18/05/2020 Modern & Contemporary British Art, Prints & Multiples , News Stories & Press Release
Grayson Perry, CBE RA (born 24 March 1960 in in Chelmsford, Essex, England) is an English contemporary artist, writer and broadcaster. He is known for his ceramic vases, tapestries and cross-dressing alter-ego Claire, as well as his thoughts of the contemporary arts scene, and for analysing British "prejudices, fashions and foibles".
He has made documentary television programmes, curated exhibitions, published two autobiographies, Grayson Perry: Portrait of the Artist as a Young Girl (2007) and The Descent of Man (2016), written a book about art, Playing to the Gallery (2014), published his illustrated Sketchbooks (2016) and written and illustrated a graphic novel, Cycle of Violence (2012).
Here we get to know the renowned artist better, to find out what made him become the British National Art Treasure he is today.
Born into a working-class family, Grayson Perry had an unhappy childhood which led him to cultivate a rich imaginative life from a young age. Included within his fantasy world was his teddy Alan Measles, which later would become a prominent symbol within his artwork. Unwelcome at home after his family discovered his cross-dressing, Grayson Perry became involved in the local punk movement and spent time living in squat houses earlier in his life.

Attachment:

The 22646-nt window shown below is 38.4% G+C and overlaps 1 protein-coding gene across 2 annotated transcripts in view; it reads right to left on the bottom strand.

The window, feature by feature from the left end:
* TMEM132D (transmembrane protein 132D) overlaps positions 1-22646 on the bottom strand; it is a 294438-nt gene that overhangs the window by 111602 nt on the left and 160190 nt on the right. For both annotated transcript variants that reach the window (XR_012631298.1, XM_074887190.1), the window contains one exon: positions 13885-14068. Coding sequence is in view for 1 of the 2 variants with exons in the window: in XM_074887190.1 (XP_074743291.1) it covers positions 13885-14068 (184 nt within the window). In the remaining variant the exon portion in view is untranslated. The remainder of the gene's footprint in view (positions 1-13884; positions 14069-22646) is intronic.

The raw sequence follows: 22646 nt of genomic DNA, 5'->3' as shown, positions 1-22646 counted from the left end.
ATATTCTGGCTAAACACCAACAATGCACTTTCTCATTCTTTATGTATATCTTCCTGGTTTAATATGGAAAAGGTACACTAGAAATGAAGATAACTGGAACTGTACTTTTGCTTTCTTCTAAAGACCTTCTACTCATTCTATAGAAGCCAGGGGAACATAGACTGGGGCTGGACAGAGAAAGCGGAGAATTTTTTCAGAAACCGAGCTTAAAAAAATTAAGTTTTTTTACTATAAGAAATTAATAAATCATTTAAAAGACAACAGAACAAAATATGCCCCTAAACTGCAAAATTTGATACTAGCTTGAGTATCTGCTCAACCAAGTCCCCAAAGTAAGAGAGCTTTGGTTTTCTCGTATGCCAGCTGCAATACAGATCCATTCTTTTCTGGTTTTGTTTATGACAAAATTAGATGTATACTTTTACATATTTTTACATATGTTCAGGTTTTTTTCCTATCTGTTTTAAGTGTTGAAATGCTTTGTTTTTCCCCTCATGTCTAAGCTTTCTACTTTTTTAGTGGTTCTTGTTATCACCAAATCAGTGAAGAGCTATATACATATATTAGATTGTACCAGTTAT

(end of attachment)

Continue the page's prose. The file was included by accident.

Following the encouragement of his art teacher, Grayson Perry decided to study art. He did an art foundation course at Braintree College of Further Education from 1978 to 1979. He spent a short period of his school life at King Edward VI Grammar School, Chelmsford (KEGS), but mainly he studied for a BA in fine art at Portsmouth College of Art and Design, graduating in 1982. In the months following his graduation he joined The Neo Naturists. Together they put on events at galleries and other venues.